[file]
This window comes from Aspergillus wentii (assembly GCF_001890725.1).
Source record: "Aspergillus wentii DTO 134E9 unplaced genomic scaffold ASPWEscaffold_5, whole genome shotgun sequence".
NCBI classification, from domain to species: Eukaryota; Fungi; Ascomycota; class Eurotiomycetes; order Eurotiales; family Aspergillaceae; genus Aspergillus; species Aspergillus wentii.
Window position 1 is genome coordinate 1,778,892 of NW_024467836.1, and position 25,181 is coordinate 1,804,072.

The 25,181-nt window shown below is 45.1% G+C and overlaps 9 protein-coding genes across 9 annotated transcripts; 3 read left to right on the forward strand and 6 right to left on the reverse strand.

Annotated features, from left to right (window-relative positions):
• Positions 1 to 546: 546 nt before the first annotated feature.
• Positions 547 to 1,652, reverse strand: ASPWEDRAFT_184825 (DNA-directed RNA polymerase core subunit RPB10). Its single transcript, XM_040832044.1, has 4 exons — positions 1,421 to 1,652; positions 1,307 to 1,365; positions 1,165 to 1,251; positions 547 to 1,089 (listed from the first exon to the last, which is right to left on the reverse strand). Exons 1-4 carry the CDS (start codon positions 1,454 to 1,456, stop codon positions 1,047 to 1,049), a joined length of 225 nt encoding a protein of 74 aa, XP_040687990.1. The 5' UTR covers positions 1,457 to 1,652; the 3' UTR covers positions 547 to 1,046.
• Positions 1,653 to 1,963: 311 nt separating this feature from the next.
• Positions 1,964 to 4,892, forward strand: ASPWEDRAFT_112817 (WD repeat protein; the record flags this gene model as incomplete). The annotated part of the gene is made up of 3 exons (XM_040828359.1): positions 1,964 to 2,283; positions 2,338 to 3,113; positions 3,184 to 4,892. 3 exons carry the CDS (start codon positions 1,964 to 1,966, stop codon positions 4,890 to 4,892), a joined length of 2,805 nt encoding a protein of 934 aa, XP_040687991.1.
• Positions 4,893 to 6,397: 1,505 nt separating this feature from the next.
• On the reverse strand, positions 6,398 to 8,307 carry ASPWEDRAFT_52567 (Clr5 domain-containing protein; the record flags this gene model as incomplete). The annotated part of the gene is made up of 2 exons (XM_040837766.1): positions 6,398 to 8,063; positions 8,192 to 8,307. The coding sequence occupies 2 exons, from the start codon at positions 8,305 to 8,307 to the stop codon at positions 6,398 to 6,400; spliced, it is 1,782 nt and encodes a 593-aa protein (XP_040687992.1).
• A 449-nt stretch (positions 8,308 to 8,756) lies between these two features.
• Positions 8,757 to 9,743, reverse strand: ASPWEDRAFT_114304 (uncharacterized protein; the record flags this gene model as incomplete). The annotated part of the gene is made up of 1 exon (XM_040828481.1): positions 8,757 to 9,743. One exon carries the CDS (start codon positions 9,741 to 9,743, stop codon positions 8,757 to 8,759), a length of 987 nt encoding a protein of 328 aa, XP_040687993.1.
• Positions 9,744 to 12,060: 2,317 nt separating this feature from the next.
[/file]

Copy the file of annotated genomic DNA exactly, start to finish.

This window comes from Aspergillus wentii (assembly GCF_001890725.1).
Source record: "Aspergillus wentii DTO 134E9 unplaced genomic scaffold ASPWEscaffold_5, whole genome shotgun sequence".
NCBI classification, from domain to species: Eukaryota; Fungi; Ascomycota; class Eurotiomycetes; order Eurotiales; family Aspergillaceae; genus Aspergillus; species Aspergillus wentii.
Window position 1 is genome coordinate 1,778,892 of NW_024467836.1, and position 25,181 is coordinate 1,804,072.

The 25,181-nt window shown below is 45.1% G+C and overlaps 9 protein-coding genes across 9 annotated transcripts; 3 read left to right on the forward strand and 6 right to left on the reverse strand.

Annotated features, from left to right (window-relative positions):
• Positions 1 to 546: 546 nt before the first annotated feature.
• Positions 547 to 1,652, reverse strand: ASPWEDRAFT_184825 (DNA-directed RNA polymerase core subunit RPB10). Its single transcript, XM_040832044.1, has 4 exons — positions 1,421 to 1,652; positions 1,307 to 1,365; positions 1,165 to 1,251; positions 547 to 1,089 (listed from the first exon to the last, which is right to left on the reverse strand). Exons 1-4 carry the CDS (start codon positions 1,454 to 1,456, stop codon positions 1,047 to 1,049), a joined length of 225 nt encoding a protein of 74 aa, XP_040687990.1. The 5' UTR covers positions 1,457 to 1,652; the 3' UTR covers positions 547 to 1,046.
• Positions 1,653 to 1,963: 311 nt separating this feature from the next.
• Positions 1,964 to 4,892, forward strand: ASPWEDRAFT_112817 (WD repeat protein; the record flags this gene model as incomplete). The annotated part of the gene is made up of 3 exons (XM_040828359.1): positions 1,964 to 2,283; positions 2,338 to 3,113; positions 3,184 to 4,892. 3 exons carry the CDS (start codon positions 1,964 to 1,966, stop codon positions 4,890 to 4,892), a joined length of 2,805 nt encoding a protein of 934 aa, XP_040687991.1.
• Positions 4,893 to 6,397: 1,505 nt separating this feature from the next.
• On the reverse strand, positions 6,398 to 8,307 carry ASPWEDRAFT_52567 (Clr5 domain-containing protein; the record flags this gene model as incomplete). The annotated part of the gene is made up of 2 exons (XM_040837766.1): positions 6,398 to 8,063; positions 8,192 to 8,307. The coding sequence occupies 2 exons, from the start codon at positions 8,305 to 8,307 to the stop codon at positions 6,398 to 6,400; spliced, it is 1,782 nt and encodes a 593-aa protein (XP_040687992.1).
• A 449-nt stretch (positions 8,308 to 8,756) lies between these two features.
• Positions 8,757 to 9,743, reverse strand: ASPWEDRAFT_114304 (uncharacterized protein; the record flags this gene model as incomplete). The annotated part of the gene is made up of 1 exon (XM_040828481.1): positions 8,757 to 9,743. One exon carries the CDS (start codon positions 9,741 to 9,743, stop codon positions 8,757 to 8,759), a length of 987 nt encoding a protein of 328 aa, XP_040687993.1.
• Positions 9,744 to 12,060: 2,317 nt separating this feature from the next.